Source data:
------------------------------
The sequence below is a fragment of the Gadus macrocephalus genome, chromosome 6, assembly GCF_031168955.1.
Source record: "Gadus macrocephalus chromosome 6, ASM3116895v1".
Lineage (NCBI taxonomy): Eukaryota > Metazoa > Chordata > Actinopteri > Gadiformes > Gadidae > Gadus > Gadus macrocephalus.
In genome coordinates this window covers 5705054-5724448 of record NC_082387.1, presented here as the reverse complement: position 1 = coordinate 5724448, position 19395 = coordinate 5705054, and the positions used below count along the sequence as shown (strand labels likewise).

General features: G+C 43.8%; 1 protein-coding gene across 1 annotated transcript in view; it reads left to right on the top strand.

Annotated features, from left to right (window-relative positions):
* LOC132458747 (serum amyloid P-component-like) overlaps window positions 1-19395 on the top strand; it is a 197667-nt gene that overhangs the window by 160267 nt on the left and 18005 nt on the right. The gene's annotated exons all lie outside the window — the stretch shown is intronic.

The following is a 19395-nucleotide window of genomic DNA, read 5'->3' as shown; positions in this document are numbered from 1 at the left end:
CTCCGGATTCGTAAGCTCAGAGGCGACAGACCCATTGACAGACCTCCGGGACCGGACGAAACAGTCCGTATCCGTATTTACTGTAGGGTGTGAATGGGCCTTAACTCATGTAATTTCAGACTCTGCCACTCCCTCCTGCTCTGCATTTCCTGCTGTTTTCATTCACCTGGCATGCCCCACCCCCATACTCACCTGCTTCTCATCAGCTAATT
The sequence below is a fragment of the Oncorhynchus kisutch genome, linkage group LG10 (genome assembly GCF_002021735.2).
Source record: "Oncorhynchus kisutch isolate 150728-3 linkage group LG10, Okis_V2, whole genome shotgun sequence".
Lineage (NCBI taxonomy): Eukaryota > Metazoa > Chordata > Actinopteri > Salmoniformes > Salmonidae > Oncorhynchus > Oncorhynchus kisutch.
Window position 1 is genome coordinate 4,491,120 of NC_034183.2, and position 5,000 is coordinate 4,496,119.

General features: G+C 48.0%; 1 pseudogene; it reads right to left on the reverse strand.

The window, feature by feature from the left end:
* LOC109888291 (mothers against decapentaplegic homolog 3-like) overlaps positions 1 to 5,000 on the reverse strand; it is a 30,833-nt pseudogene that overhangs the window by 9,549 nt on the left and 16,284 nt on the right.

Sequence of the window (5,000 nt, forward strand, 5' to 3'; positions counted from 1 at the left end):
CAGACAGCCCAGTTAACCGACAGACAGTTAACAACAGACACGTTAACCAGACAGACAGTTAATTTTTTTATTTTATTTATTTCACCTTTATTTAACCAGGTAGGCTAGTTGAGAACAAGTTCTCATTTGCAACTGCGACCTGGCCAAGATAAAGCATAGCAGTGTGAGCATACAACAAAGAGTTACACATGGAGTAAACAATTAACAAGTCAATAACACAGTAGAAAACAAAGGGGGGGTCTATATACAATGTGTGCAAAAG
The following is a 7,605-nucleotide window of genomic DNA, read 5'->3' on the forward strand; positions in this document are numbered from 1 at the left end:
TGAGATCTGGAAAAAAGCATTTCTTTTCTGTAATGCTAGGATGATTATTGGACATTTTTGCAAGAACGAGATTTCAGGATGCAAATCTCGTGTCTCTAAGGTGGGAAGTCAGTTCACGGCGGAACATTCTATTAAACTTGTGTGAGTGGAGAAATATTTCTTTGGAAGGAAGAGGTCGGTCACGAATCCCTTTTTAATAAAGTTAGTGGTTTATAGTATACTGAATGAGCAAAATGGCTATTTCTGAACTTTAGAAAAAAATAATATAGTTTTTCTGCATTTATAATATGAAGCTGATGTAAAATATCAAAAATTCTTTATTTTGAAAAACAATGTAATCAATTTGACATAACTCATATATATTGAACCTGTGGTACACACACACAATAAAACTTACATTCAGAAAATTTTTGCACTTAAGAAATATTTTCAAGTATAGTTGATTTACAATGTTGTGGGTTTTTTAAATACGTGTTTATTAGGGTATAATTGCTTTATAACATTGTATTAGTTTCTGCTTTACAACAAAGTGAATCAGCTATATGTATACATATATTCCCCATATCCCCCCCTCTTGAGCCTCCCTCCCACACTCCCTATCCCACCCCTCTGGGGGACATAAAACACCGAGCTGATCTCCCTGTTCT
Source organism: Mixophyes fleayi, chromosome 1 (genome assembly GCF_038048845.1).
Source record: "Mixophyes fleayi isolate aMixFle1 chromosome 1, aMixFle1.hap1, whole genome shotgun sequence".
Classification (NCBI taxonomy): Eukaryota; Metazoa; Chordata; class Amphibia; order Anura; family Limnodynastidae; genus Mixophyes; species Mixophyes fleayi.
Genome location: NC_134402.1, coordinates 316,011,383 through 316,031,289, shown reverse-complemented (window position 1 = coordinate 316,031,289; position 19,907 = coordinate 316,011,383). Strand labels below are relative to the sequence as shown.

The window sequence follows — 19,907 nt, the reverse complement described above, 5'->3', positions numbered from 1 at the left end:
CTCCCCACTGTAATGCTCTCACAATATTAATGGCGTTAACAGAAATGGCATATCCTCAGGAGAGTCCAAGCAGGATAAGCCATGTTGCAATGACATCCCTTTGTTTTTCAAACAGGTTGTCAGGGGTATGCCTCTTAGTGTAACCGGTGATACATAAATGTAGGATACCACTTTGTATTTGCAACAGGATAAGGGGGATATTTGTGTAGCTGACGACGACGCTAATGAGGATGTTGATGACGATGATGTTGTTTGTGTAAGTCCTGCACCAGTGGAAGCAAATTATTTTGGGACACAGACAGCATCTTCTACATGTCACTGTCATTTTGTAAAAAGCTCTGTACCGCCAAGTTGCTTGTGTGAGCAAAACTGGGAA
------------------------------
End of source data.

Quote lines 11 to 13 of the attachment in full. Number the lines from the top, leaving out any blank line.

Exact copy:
Source record: "Oncorhynchus kisutch isolate 150728-3 linkage group LG10, Okis_V2, whole genome shotgun sequence".
Lineage (NCBI taxonomy): Eukaryota > Metazoa > Chordata > Actinopteri > Salmoniformes > Salmonidae > Oncorhynchus > Oncorhynchus kisutch.
Window position 1 is genome coordinate 4,491,120 of NC_034183.2, and position 5,000 is coordinate 4,496,119.